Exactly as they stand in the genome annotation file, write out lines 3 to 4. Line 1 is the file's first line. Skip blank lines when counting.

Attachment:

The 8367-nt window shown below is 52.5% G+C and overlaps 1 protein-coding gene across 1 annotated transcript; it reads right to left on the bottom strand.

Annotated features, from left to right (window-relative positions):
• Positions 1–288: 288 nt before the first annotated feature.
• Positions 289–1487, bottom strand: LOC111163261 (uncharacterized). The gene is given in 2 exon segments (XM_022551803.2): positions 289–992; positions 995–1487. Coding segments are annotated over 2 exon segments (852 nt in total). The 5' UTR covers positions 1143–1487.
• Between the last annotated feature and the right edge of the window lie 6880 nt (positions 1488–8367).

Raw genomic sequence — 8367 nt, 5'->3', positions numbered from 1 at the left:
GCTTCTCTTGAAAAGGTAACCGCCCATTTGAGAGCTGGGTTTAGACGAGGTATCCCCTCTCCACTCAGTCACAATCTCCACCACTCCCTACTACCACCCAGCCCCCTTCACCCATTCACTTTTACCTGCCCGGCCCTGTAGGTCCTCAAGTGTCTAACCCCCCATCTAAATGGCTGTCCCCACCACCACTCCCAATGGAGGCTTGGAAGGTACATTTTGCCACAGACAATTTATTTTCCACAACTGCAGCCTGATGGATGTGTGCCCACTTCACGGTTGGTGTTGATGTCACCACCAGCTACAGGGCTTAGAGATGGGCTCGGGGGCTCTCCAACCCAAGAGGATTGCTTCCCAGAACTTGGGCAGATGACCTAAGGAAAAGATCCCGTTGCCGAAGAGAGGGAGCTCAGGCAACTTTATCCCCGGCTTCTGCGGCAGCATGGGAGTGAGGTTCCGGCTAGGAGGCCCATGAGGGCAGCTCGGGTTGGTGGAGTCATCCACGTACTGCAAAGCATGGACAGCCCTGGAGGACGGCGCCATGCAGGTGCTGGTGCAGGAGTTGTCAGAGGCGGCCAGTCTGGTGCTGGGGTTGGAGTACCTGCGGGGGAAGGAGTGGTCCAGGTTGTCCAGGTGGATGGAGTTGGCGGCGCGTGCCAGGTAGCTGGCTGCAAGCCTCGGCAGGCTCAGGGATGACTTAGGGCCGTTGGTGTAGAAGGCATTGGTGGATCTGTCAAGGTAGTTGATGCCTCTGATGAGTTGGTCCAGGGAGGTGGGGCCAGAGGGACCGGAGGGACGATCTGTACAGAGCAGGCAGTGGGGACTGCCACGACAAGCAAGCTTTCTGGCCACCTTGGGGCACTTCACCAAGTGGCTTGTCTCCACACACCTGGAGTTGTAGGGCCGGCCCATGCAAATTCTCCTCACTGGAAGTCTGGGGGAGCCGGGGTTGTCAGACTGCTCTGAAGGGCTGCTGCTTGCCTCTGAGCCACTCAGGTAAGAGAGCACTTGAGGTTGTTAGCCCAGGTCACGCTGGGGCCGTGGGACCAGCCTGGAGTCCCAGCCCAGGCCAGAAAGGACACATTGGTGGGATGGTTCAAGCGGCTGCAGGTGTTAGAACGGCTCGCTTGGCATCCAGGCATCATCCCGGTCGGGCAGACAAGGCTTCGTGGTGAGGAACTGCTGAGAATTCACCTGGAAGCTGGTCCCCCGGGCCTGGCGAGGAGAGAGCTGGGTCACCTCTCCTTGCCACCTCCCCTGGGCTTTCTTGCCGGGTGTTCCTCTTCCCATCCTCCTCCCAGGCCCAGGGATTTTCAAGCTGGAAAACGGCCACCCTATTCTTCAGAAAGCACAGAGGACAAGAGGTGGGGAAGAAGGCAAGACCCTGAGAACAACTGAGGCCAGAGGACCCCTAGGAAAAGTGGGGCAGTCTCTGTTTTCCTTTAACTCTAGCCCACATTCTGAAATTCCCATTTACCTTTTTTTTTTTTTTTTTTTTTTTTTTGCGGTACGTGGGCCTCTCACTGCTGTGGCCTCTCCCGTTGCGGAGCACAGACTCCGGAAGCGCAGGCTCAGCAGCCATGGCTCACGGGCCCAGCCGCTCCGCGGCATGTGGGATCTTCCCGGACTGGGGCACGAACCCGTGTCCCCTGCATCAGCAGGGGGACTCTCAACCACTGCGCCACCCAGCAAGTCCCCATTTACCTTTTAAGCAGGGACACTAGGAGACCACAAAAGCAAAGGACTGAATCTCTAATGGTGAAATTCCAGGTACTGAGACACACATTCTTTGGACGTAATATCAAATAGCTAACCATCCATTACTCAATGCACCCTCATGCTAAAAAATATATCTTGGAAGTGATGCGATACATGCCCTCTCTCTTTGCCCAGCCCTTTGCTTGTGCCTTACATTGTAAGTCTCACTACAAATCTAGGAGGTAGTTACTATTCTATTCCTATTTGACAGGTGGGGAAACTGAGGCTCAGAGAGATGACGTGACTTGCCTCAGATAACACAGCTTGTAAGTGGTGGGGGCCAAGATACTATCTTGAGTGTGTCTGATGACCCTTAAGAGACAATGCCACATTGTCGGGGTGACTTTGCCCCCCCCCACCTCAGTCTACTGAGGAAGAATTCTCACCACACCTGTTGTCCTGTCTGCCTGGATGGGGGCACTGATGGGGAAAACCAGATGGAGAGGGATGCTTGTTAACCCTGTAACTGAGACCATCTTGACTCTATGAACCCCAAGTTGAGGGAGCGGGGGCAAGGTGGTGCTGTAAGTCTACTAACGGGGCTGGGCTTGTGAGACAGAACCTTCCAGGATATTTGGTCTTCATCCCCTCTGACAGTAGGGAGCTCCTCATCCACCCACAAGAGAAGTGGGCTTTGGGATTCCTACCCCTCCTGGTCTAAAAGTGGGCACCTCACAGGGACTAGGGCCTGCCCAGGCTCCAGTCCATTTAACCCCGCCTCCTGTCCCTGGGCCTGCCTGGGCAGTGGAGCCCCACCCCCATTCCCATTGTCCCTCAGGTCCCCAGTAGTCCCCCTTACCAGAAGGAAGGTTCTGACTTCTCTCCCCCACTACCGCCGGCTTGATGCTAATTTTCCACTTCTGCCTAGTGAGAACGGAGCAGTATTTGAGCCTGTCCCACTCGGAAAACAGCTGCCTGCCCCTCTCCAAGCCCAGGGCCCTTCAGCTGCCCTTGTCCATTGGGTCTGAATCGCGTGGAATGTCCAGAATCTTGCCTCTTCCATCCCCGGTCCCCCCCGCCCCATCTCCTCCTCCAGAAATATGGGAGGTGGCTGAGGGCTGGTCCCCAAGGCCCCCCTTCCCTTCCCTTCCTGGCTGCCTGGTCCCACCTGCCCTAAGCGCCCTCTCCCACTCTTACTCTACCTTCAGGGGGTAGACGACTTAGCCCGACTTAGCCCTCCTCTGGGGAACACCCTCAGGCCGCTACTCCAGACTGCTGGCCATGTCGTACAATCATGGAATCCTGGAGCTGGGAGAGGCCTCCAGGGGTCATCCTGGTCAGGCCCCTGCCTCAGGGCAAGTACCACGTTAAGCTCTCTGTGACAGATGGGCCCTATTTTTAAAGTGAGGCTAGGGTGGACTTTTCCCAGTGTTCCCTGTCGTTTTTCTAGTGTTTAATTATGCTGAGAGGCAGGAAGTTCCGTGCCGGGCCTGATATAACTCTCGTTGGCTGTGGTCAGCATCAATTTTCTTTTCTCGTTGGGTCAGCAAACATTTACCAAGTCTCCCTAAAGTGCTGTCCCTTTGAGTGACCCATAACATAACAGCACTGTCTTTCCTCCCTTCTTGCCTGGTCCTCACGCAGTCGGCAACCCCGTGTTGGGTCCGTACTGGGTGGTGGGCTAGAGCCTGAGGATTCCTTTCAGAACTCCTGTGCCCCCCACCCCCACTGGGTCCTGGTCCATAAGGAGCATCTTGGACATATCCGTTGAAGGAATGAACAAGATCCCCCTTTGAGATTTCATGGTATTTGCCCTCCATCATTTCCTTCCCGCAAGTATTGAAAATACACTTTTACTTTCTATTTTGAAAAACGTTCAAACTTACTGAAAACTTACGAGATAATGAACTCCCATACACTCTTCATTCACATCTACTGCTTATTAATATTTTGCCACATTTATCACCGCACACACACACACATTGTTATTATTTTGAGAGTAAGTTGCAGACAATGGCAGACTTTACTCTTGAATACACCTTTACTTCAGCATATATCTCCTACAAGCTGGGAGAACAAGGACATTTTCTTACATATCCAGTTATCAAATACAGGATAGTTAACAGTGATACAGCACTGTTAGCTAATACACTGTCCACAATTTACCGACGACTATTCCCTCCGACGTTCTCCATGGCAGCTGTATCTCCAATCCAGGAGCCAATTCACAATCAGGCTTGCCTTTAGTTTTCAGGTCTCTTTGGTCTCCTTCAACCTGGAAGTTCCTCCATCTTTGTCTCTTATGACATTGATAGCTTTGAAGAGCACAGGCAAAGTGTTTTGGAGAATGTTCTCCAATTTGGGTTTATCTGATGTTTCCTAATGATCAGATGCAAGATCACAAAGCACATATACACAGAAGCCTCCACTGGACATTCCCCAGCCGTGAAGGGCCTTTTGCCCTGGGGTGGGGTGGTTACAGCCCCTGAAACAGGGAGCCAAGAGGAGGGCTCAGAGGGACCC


• Positions 1–288: 288 nt before the first annotated feature.
• Positions 289–1487, bottom strand: LOC111163261 (uncharacterized). The gene is given in 2 exon segments (XM_022551803.2): positions 289–992; positions 995–1487. Coding segments are annotated over 2 exon segments (852 nt in total). The 5' UTR covers positions 1143–1487.